I have given up on moderation regarding “treats.” I’m defining a treat as anything that’s perfectly fine in small doses, but bad for you if it becomes something you do or buy habitually. To use many financial bloggers’ favorite example, Starbucks coffee is a treat.
Buying a tasty coffee treat even once a week is probably not a big deal. However, when it becomes part of a $4 habit every weekday (to the tune of $960 a year–ponder that figure a moment), it’s easy to see how this treat quickly becomes a huge financial problem. Before we get too hung up on the food examples, note that it works with time, too. I have turned on a fantasy RPG or a TV show only intending to invest an hour or so. Several hours later I realize I haven’t spent any meaningful time with my child. Moreover, I stayed up too late and will be tired for work the next day.
This Is Why We Can’t Have Nice Things
You, reader with an iron will, may be saying to yourself, “… If anything it seems to me like you need more moderation, not less.” Yes, I would be happy to be able to be more moderate, but that’s really hard, for a few reasons that have nothing to do with me being lazy (although that is also true).
Humans are really good at justifying the things we want to do. I consider myself an intelligent person (humble, too!), and many of my friends are brilliant people. You would think this would mean that we have it all together in this department. Instead, it seems to just make us better at justifying our treat purchases. Let’s say I allow myself one latte a week, and I decide Tuesday is the morning for that latte. Then on Friday morning my office goes out for coffee, or I have a really stressful situation arise and want a pick-me-up. Where does my one latte rule go? “Well, this is special because I need to bond with my coworkers, or because I just need a little extra oomph, and it’s only for this one week…” Except, of course, the latte inevitably begins to happen more often, and two lattes becomes the new norm.
Human beings also thrive on habits. We need them because we need to know how to react to the world around us quickly and automate many parts of our day. The problem is when things that should be irregular become habitual. This happens with easily because our brains are hard-wired to create patterns and turn those formulas for future use. In The Power of Habit, Charles Duhigg maps habits onto a trigger/response/reward rubric. We come home from a long day at work, sit down to watch an interesting TV show, and feel less stressed. That rapidly becomes a habit with the trigger of “come home from work”, response of “turn on the tv,” and reward of “vegetative happiness.” Same for Starbucks: “Driving to work” is the trigger, “stop for latte” is the response, “sugary caffeinated yumminess” is the reward. The sad part is that once the habit is formed, the treat usually isn’t even that any longer–it’s just a normal part of the routine. We then turn to something more or different to make us happy.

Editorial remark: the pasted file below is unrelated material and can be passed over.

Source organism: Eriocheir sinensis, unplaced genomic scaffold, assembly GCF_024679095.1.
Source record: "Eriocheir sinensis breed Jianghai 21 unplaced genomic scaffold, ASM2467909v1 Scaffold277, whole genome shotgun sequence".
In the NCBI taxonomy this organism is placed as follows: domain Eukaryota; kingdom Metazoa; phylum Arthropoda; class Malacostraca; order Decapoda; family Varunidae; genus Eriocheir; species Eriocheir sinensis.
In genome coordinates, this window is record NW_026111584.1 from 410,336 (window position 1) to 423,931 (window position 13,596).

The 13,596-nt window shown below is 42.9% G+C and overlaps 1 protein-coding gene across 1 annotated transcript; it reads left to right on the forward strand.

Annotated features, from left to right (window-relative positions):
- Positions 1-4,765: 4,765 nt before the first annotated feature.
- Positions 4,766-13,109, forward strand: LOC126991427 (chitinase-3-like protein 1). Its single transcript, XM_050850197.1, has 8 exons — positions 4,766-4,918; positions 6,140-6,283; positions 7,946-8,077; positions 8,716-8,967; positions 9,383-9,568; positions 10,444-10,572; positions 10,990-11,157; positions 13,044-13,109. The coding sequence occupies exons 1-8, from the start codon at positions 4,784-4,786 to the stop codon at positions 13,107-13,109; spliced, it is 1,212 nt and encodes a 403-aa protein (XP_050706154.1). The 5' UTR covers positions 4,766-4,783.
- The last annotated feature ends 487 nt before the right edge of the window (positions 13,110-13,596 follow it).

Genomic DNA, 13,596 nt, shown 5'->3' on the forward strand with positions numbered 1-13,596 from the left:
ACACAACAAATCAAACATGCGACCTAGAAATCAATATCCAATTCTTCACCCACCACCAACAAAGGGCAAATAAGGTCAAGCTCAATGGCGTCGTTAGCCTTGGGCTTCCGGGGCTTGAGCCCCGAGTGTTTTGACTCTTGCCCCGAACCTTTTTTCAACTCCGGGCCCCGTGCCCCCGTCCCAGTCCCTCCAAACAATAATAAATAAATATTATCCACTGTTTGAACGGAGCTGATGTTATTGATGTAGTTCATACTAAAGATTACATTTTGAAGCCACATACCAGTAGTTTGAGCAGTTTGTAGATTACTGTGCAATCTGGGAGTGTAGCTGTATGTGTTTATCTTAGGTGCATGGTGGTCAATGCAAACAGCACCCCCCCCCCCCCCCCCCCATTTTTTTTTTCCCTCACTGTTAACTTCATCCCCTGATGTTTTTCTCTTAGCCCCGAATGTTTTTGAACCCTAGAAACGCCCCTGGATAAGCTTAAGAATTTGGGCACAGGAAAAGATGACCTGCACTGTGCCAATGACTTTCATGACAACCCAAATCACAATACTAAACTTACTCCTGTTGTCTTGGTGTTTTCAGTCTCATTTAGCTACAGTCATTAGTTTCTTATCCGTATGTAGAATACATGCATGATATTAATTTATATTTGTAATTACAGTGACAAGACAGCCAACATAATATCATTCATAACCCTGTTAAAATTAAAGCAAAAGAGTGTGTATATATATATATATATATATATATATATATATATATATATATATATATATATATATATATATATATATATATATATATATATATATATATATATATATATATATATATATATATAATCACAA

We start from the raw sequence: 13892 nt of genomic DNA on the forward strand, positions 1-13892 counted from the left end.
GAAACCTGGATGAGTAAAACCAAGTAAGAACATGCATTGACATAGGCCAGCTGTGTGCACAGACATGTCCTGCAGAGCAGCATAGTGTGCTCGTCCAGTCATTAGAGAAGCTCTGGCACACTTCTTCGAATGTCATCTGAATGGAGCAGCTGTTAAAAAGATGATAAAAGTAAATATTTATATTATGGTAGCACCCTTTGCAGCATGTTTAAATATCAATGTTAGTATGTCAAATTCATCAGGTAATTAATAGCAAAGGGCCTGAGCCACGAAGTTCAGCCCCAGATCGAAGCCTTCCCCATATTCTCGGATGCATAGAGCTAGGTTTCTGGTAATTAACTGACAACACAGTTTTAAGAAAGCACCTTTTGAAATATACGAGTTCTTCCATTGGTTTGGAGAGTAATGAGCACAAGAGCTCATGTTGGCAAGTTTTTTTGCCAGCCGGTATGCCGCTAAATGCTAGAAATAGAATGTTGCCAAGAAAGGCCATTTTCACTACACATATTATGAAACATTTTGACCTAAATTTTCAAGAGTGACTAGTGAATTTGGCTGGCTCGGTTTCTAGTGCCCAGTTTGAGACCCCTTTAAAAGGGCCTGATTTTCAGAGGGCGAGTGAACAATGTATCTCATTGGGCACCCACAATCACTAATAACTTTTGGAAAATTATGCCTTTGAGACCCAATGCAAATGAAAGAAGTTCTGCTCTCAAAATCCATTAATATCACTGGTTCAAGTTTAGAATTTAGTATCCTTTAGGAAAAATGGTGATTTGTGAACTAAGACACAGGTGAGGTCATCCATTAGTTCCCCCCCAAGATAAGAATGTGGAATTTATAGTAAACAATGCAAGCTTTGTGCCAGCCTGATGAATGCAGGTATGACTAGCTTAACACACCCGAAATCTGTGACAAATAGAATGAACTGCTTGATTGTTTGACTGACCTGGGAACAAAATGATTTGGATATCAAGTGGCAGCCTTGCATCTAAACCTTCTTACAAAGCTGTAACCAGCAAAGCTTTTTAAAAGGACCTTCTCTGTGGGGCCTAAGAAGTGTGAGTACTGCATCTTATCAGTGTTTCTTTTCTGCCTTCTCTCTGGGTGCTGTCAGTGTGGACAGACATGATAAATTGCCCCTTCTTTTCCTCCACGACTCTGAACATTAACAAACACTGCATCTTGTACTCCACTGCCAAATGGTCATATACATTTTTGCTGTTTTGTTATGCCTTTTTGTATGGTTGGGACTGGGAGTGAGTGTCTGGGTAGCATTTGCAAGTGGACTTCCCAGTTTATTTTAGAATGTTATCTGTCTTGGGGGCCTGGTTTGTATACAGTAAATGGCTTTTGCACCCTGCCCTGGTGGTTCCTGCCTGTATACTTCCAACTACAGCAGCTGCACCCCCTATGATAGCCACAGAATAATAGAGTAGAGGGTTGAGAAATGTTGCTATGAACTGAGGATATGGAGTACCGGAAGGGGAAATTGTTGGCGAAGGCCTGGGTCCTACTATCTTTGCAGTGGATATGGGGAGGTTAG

Why I Just Have to Say No
The only way I’ve found to disrupt the cycle is to build a huge wall between the trigger and response portions of a bad habit. I do this by quitting things cold turkey. Do I find myself spending too much on coffee? Then I get a coffee embargo: absolutely zero coffee that is not made at home or free from the office coffeemaker. Does this stink at first? Sure. For the first week or two, will I bemoan just how much deliciousness I’m giving up and silently plead with myself internally to stop? Absolutely. But unlike when I’m being “moderate,” when I’d probably find some way to justify the purchase, I can instead firmly tell myself, “I do not buy coffee” and drive on. The same goes for the video game example. When the computer beckons, I can firmly say, “I do not have time for video games” and find something else to do with my time.
After a week or two, I find that the trigger stops provoking an intense response. In fact, I can drive past the Starbucks without thinking about the coffee at all. If I allow myself even a little room, however, I will think about the thing I can’t do every single time I can’t do it. I’m saving myself some mental torture by simply cutting the item from my life.
So You Really Never Have Nice Things?
As hardball as this makes me sound, I still think there is room to enjoy treats as treats. One method that works for me is to enjoy treats on occasions completely removed from habit formation because of a genuinely special circumstance. That looks like only getting coffee on a road trip, or only eating at a certain restaurant when a friend visits from out of town. For fun things that are time sucks, I decide when to play/watch/read in advance, and set a timer for when I need to be done. Or, I might only allow myself to watch my favorite TV show when it is paired with exercise or household maintenance. In most cases, this makes the opportunity to have the treat fairly rare–which is exactly the point, and the treat is enjoyed all the more fully for it.
What techniques do you use to limit your treats? For those of you who manage to truly be moderate, how do you keep your moderation from spiraling out of control?